Spring rates are up on the sports car, and the GT runs with a 9/16th inch front anti-roll bar and a 7/16th inch adjustable rear bar. Our test laps coincided with the experimental fitting of a 70 per cent limited-slip differential to try to cure rear-wheel spin on tight corners, but the modification was not a success. After the test it was found that the cw and p were not meshing properly (indeed, a tooth had been broken off) and this in itself must have caused some power loss. The GT did not appear to handle as consistently through the corners, and would tend to flick into an oversteer through all the right-handers, whereas fundamentally the Costin-Nathan is an understeering car. The result was some rather untidy and inconsistent cornering, usually terminating in excessive understeer which was scrubbing off speed just when it was most needed.

Despite slightly improved gearing since Nathan's previous visit to Brands Hatch (when he lapped the GT in 57.2 seconds), the best both of us saw at the braking point for Paddock was 8,500 rpm in top, or 110 mph, whereas without the diff Roger had found another 4 mph, through exiting from Clearways more quickly. Le Mans gearing, incidentally, gave a top speed of about 155 mph!

This apart, the GT felt a very pleasant car to drive, even though I found the cockpit room restricted, particularly around the pedals. The interior is fully trimmed and well padded, and there is a profusion of dials and switches including fuel pressure, ammeter, gearbox oil pressure, water temperature, engine oil pressure and temperature gauges and a tachometer.

You sit slightly legs-left with the small leather-covered steering wheel also angled inwards. The gearshift has very short, quick movements, neutral into second being so short in fact that you cannot feel any engagement. A second gear stick on the left of the centre tunnel was a reverse selector for when the five-speed box was fitted for Le Mans. With the four-speed box (ratios 13.5, 9.3, 6.55 and 5.53 to 1) third sufficed for most of the Brands Hatch club circuit, top being used along both straights, and second for the hairpin.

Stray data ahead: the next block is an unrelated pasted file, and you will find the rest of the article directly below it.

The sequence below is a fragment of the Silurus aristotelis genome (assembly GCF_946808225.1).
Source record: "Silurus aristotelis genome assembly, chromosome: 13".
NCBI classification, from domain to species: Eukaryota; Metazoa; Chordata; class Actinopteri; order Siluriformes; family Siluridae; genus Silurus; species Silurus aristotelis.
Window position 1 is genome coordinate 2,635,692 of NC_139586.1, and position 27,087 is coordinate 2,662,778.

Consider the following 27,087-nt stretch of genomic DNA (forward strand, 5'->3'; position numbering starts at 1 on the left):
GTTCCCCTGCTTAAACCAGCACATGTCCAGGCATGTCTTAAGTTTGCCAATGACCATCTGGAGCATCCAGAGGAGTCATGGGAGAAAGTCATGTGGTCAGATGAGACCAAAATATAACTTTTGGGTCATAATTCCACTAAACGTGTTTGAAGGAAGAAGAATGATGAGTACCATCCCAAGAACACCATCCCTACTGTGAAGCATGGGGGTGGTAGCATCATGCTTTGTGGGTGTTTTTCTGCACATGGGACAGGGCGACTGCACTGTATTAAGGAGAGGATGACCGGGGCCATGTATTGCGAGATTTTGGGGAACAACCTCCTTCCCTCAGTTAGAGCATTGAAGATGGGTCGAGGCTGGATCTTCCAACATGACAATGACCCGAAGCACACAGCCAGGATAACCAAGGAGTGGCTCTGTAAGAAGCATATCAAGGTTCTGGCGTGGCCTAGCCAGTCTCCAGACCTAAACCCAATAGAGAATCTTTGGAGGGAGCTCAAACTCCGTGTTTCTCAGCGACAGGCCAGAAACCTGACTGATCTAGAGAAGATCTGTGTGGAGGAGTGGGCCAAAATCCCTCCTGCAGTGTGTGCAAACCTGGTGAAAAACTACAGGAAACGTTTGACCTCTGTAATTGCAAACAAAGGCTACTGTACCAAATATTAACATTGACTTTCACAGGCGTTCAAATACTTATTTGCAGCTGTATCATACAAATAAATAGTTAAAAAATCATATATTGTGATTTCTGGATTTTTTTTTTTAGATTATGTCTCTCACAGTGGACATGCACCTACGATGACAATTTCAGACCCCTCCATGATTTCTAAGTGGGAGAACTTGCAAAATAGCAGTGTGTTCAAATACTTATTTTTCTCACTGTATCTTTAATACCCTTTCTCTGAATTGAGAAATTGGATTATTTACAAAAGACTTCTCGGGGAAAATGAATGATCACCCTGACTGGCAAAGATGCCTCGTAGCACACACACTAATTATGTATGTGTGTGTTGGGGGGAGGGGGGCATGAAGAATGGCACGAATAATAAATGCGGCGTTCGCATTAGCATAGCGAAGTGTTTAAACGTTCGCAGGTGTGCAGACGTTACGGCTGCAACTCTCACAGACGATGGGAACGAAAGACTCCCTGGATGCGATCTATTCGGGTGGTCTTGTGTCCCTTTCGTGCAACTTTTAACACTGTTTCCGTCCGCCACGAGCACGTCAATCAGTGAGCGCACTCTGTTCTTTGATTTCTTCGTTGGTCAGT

The clutch had quite a light pedal, the accelerator action was not too comfortable (this is being altered), and the brakes required a very heavy foot, although they worked extremely well when pushed hard. The Stage 4 'plus' Nathan Imp engine, which produces 102 bhp, has been used up to 9,000 rpm in a race, although we restrained ourselves to 8,000 rpm. It is a very 'torquey' engine, allowing ample overlap between the gears, and feels really great above 7,000 rpm.

Roger Nathan considers a sub-57 second lap well within the GT's capabilities, and remember he has already been timed at 57.2, while at Snetterton his best so far is 1m 46.3s. Remember, too, that this one is a Le Mans 'heavy-weight', and that future GTs will be 100 pounds lighter. Then they should really go!


See the steering wheel - the CN in the middle remains, but the Costin name over the logo has disappeared, below the logo it reads 'Nathan'.


On YouTube there is a bit of footage uploaded by 'jackwdh' (UK) called 'Costin Nathan GT Onboard' which show his dash. - It's different from the dash above. It's at Oulton Park Gold Cup Meeting. Jackwdh is not too informative...
jackwdh: Costin Nathan GT Onboard